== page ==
The fact that New York Knicks star point guard Jeremy Lin is an Asian-American is lost on no one. After ESPN's latest snafu regarding Lin's race, however, media outlets would be better off looking past the sudden star's ethnicity.
According to Sporting News, following the Knicks' surprising home loss to the New Orleans Hornets on Friday in which Lin committed nine turnovers, ESPN used a headline that read "Chink in the Armor" for its mobile content from 2:30 a.m. to 3:05 a.m. EST.
As most know, the headline contains a word offensive toward those of Asian descent. The headline, when read literally, could be interpreted as Lin finally playing like a human rather than a super hero, but it is incredibly hard to believe that whoever created the headline didn't realize the connection.
ESPN isn't the first media outlet to produce something offensive regarding Lin's race, and sadly it probably won't be the last either. FOX Sports columnist Jason Whitlock's tweet perpetuating a stereotype against Asian men is well documented, and MSG Network produced a distasteful graphic with Lin's head floating above a fortune cookie.
It's honestly unbelievable that people who have a responsibility to impartially and honorably report the news have such a lack of awareness regarding political correctness. Whitlock, the person at ESPN who made the headline and the person at MSG who made the graphic can think that those things are funny personally, but to make them public is idiotic.
There is no question that there is some novelty involved with the fact that Lin is an Asian-American playing in NBA. It's incredibly rare and we haven't seen much of it to this point, so it's perfectly understandable that people are drawn to and intrigued by his race.
At the same time, though, I'm sure Lin wants to be treated like every other player in the NBA. He has to be honored that he has developed into a role model and an inspiration for so many Asian-Americans across the country, so in that regard it makes sense for him to embrace his heritage. At the same time, he probably doesn't want to draw extra attention to himself because of his race.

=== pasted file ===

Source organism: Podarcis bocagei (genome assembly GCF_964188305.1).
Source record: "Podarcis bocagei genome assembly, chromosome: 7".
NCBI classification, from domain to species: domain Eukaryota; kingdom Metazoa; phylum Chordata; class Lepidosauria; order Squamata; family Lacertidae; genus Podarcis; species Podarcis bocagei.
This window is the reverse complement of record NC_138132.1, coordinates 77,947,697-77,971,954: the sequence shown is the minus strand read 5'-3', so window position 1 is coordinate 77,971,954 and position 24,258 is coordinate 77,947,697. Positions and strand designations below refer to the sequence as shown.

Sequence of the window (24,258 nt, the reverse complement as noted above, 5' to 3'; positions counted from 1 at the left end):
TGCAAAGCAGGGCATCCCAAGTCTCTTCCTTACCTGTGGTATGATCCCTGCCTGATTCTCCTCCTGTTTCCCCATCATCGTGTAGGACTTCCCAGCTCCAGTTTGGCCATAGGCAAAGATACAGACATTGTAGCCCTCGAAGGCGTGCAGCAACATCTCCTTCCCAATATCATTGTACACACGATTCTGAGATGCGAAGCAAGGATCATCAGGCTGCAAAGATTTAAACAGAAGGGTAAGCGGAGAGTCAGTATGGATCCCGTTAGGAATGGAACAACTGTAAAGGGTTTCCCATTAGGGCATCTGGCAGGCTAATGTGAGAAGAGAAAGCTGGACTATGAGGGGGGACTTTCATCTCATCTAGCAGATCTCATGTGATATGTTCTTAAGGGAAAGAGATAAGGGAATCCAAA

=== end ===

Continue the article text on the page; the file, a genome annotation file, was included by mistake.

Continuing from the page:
Prestigious news outlets like ESPN would never, not in a million years, produce a headline that is prejudice against black or white players, so it's extremely strange that they thought it was okay to do so for an Asian player. It has to have something to do with the fact that Lin's success to this point is unprecedented for someone of his background, but that is certainly no excuse.
ESPN editor in chief Rob King apologized profusely on Twitter regarding the headline:
There's no defense for the indefensible. All we can offer are our apologies, sincere though incalculably inadequate.
Everything King said is true, and it's difficult to think of a way in which ESPN can make up for its transgressions in this situation. ESPN and others have tried to get cute with plays on words and graphics regarding Lin, but it has become quite apparent that it has become time to treat Lin like any other player.
There is nothing wrong with continuing to cover him heavily, especially if he continues to play fantastic basketball, but the media as a whole has proven that it can't responsibly handle talking about Lin's ethnicity.
It's sad that organizations that are supposedly the cream of the crop in terms of sports reporting can't figure out when they have crossed the line, but ESPN's senseless headline was the final straw.
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